If you’ve ever wondered why a person just doesn’t seem to warm up to you, there’s a book for that.
Michelle Tillis Lederman’s “The 11 Laws of Likeability: Relationship Networking” theorizes how people come to the assumption that they like someone, and how you can make yourself more likeable. Below are Lederman’s “laws”, which are intended to apparently help you get ahead in your career by knowing how to be likeable and thus reaping the benefit from it:
•The Law of Authenticity: The real you is the best you.
•The Law of Self-Image: Before you can expect others to like you, you have to like you.
•The Law of Perception: Perception is reality. How you perceive others is your reality about them, and the same is true for them of you.
•The Law of Energy: Energy is contagious. What we give off is what we get back.
•The Law of Curiosity: Curiosity creates connections.
•The Law of Listening: You have to listen to understand
•The Law of Similarity: People like people like them
•The Law of Mood Memory: People are more apt to remember how you made them feel than what you said.
•The Law of Familiarity: People feel comfortable with who and what they know.
•The Law of Giving: Give first. Do because you can, and because giving creates value.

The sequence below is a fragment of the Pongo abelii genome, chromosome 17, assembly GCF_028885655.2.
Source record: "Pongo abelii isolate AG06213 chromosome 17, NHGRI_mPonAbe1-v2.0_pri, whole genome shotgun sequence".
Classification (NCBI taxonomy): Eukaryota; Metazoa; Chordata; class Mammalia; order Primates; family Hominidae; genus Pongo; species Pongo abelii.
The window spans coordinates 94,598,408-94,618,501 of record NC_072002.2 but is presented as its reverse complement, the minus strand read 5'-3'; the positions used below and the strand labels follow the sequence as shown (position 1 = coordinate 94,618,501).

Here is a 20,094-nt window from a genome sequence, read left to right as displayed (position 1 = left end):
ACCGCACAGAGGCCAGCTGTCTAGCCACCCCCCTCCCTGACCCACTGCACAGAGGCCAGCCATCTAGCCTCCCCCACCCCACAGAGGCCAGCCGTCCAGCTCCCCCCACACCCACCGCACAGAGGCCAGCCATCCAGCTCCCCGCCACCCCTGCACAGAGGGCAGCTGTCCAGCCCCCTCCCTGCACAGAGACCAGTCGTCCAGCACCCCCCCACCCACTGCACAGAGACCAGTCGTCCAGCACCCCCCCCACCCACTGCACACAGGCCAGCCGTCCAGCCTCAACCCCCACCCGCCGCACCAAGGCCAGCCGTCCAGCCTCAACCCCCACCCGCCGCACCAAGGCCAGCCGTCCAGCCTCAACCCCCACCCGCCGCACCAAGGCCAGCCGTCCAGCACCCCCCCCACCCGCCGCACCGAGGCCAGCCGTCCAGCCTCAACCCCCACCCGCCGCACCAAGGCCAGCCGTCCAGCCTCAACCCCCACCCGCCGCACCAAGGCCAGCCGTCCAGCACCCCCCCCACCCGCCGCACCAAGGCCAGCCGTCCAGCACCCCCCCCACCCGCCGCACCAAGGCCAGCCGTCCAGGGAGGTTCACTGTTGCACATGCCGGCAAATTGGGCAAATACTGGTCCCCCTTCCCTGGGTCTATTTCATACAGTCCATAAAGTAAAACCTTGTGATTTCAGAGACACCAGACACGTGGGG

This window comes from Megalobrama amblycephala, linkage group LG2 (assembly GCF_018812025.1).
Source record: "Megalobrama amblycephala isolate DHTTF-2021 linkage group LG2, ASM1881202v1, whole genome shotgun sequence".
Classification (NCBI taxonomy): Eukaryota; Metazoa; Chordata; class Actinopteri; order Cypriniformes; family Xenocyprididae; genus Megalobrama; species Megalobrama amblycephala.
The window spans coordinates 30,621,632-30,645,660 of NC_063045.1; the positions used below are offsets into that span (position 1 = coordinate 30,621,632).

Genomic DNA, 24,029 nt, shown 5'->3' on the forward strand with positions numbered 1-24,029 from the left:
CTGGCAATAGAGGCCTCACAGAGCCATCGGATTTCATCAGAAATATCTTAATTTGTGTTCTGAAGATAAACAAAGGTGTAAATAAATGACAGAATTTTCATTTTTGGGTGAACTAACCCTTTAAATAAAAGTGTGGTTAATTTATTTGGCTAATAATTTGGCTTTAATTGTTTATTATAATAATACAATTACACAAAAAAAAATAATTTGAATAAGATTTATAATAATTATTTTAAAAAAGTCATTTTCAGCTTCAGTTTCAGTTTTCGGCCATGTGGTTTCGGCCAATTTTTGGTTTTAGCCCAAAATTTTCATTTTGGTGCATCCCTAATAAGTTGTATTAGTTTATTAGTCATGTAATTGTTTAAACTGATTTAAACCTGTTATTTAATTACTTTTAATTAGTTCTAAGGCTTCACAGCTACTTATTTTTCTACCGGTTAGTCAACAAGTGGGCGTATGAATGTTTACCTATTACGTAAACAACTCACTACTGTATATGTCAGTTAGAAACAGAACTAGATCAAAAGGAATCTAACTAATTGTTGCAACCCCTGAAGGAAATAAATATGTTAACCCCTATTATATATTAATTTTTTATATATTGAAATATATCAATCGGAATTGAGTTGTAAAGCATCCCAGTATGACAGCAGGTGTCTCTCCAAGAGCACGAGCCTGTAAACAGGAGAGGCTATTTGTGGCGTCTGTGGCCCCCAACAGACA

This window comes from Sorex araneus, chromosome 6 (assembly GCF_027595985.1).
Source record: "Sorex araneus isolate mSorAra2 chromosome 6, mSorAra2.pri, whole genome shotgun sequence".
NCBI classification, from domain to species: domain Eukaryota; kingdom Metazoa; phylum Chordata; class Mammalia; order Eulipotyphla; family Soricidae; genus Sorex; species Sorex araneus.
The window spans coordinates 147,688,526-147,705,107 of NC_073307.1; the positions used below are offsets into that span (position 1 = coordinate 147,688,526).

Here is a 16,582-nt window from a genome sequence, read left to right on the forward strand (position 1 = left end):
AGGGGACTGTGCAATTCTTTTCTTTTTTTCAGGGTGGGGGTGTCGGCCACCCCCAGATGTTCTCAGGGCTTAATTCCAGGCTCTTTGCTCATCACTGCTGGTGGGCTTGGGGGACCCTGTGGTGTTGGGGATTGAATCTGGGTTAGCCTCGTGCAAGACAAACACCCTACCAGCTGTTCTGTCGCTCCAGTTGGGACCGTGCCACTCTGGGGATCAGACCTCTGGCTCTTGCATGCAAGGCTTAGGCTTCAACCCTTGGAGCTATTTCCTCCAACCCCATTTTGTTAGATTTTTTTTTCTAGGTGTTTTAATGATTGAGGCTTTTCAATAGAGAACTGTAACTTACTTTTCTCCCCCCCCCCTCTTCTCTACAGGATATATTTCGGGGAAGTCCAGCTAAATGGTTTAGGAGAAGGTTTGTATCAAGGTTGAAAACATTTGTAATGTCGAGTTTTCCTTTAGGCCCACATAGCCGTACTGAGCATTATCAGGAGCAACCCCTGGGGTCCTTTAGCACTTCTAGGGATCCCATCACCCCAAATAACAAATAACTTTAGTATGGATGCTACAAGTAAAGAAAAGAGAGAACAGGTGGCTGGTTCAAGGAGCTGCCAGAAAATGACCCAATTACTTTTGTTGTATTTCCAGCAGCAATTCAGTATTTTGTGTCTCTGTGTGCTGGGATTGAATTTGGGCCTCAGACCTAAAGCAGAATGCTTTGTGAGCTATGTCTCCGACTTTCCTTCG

•The Law of Patience: Give it time, things happen.
While seemingly true, these laws are superficial to a nauseating degree. They are not helpful because the traits are nothing you can easily change about yourself. Tips such as showering daily, pressing your clothes and recognizing personal space would prove more helpful. Taking a general assessment of yourself to determine how you fall into these laws may be a start at becoming more likeable, but you’d risk becoming a completely plastic personality. When you go out of your way to say, ensure you are fulfilling Law #3, whomever you are interviewing with may be under the impression you are mocking them.
Ideally, the most helpful and honest law would be #1, The Law of Authenticity: The Real You is the Best You. If you aren’t especially patient, you ultimately can’t hide it, so trying to change that trait about you and then failing miserably will lead a potential employer to question your motives and true identity. Why apply for a job that requires face-to-face customer interaction for eight hours a day when you don’t listen very well? The only person you’ll end up hurting is yourself.